Arab female bodybuilders bust cultural stereotypes

Bahraini female bodybuilder and personal trainer Haifa al-Musawi prepares to train at a gym in Dubai. (AFP)

Flexing her muscles in defiance of the Gulf's conservative cultural stereotypes, bodybuilder Haifa Musawi has lost all hope of pumping iron for Bahrain so now is looking elsewhere for recognition.

The 32-year-old began working out a decade ago after finding a personal trainer to help her overcome obesity - a widespread problem in the oil-rich region.

"I had a problem with obesity and I used to like bodybuilding," says Musawi, a square-jawed woman with curly hair pulled back in a tight ponytail.

As a young girl, she would seek out publications with articles and pictures about bodybuilding.

"At that age, I didn't have the experience or knowhow to become a bodybuilder," she recalls. "It wasn't easy... bodybuilding for women in our society is rare."

But "I was at the gym every day and to me it was more important than anything else".

Musawi's family encouraged her efforts to shed weight and despite worrying about the supplements she took as part of her training programme, she said "they finally accepted" what she was doing.

Ten years on, Musawi has several certificates from international fitness and bodybuilding associations and has been working as a weights specialist in Dubai, where she trains both men and women.

In June, she came sixth in the physique category of the International Natural Bodybuilding Association championships, a drug-free competition held for the first time in Dubai.

Musawi and a Jordanian woman were the only Arab female bodybuilders at the event.

She is now seeking a pro-card so she can take part in professional competitions around the world and join the International Federation of Bodybuilding and Fitness.

But Musawi cannot represent Bahrain, where there is no national bodybuilding team to represent for women, let alone competitions to enter.

In October she plans to travel to Portugal to obtain residency and represent the European country, with the help of her Portuguese trainer Andreia Sousa.

"This is my dream and I want to fulfil it," says Musawi. "If Portugal offers me my dream, then why not? But I hope to represent Bahrain" one day.
'Changed my life'

Sousa, who has been Musawi's trainer for more than a year, says that "as an athlete I can understand the passion" and that it is "worthwhile to go on stage".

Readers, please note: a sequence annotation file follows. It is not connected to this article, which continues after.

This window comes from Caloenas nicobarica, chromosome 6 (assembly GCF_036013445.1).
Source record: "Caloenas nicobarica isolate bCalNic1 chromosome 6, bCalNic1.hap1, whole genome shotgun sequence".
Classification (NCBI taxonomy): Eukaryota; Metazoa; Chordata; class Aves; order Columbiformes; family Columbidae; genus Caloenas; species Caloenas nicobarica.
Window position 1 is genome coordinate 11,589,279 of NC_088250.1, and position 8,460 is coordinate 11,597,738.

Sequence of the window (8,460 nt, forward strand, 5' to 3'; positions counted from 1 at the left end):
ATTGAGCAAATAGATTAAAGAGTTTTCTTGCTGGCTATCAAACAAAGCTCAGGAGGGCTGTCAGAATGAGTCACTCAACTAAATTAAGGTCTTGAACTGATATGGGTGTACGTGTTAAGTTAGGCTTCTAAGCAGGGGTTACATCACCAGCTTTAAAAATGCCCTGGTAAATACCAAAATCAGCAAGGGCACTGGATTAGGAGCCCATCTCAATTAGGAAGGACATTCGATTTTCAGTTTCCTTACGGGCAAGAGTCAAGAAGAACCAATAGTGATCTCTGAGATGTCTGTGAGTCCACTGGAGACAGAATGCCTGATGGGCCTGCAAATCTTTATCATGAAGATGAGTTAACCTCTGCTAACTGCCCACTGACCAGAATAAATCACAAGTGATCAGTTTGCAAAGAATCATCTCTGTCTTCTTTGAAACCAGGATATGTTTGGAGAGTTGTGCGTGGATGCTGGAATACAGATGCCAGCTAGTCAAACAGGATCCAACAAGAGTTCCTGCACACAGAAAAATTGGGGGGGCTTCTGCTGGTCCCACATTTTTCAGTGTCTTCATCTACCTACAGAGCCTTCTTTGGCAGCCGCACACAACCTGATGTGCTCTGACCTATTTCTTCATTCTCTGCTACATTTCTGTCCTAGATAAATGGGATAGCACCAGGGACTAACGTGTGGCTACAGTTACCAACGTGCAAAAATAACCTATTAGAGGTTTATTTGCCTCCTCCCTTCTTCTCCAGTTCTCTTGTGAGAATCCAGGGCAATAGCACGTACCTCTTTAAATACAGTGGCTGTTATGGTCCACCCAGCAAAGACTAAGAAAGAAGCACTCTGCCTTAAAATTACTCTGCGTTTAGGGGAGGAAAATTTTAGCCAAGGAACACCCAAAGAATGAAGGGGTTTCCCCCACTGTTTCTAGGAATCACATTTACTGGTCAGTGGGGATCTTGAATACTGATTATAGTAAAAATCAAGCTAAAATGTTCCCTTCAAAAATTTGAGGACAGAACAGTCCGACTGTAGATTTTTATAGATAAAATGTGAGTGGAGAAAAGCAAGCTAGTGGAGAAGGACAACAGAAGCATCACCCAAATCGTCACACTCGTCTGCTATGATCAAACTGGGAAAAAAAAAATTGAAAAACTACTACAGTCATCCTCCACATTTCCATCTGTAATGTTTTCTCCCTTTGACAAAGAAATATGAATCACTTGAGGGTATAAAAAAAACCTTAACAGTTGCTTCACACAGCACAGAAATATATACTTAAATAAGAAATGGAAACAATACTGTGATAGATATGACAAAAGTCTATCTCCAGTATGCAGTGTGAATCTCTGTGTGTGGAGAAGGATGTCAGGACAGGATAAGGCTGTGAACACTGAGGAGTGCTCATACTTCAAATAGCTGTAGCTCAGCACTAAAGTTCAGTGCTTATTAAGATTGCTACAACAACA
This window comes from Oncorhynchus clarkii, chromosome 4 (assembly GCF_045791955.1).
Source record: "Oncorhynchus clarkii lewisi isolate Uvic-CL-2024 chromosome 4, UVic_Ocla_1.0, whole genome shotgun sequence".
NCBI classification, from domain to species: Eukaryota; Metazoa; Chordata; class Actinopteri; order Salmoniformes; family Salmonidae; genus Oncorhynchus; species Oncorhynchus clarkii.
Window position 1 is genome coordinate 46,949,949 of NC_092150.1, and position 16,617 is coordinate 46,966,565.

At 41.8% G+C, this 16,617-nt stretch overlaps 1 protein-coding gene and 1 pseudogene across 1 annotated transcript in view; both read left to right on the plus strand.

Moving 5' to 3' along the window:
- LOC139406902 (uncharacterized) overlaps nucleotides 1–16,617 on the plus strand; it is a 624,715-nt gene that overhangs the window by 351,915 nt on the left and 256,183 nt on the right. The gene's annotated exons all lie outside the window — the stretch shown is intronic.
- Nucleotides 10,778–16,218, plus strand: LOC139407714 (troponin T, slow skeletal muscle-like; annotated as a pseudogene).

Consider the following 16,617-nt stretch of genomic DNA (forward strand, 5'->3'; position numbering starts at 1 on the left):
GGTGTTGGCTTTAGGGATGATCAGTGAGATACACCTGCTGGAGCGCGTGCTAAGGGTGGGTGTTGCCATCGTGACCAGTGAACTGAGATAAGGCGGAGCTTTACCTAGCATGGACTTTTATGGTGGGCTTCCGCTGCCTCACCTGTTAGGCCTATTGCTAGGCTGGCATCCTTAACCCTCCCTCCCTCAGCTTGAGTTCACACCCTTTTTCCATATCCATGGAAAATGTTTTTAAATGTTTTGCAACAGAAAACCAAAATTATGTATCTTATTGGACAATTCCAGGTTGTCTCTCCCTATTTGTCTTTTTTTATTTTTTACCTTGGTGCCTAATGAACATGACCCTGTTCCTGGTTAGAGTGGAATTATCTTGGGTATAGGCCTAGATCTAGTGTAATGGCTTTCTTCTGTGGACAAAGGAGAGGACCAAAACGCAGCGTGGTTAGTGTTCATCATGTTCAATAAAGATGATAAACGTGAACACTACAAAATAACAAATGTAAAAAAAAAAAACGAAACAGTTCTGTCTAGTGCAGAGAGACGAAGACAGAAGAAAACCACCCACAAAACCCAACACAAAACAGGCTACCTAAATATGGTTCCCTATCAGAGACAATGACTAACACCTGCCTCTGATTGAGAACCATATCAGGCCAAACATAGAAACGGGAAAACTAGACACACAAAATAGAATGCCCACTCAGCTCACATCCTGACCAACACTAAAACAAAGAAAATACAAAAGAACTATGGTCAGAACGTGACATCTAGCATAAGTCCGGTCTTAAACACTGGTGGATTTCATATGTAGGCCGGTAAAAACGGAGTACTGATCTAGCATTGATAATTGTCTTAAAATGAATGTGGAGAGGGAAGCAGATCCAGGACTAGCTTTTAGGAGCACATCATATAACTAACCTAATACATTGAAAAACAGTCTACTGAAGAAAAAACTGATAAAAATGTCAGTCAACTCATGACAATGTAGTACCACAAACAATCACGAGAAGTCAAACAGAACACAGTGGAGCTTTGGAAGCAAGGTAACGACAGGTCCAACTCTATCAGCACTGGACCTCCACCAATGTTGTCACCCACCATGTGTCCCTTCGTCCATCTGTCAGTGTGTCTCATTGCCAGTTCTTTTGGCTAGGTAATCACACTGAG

"I think Haifa has a lot of talent and... possibilities," says Sousa, who oversees Musawi's rigorous fitness regime and diet, and acts as her manager.

While more and more Arab women are developing interest in the sport and some come to her, mainly seeking weight-loss training, many are still burdened by "social restrictions", says Musawi.

She says that many of her male clients also find her "strange" at first but they have slowly become more accepting.

"I have proved it to them."

Lifting weights at the same gym is Shaza Jamil, a British-born girl of Yemeni-Pakistani origin.

"Men usually ask me: 'Why are you building muscles? You're a girl. Why are you ruining your body?' But I am not. I love my body and this is why I do lifting," she says.

"Society has put in their heads that a woman should not have muscles."

A relative newcomer, Jamil has already won a silver medal in the bikini category of a British competition after only a year of lifting weights.

Like Musawi, she took to the sport after struggling with her weight and shape.

Her mother had first rejected the idea of her going on stage as a bodybuilder.

"We had drama at home but when she attended the competition and saw how happy I was and that I had won," she began to accept it, says Jamil.

"It is true we wear bikinis on stage but we do nothing wrong. We just show off our bodies that we worked so hard on," the brunette says, defending the sport which she says has "changed my life".

Pics: AFP

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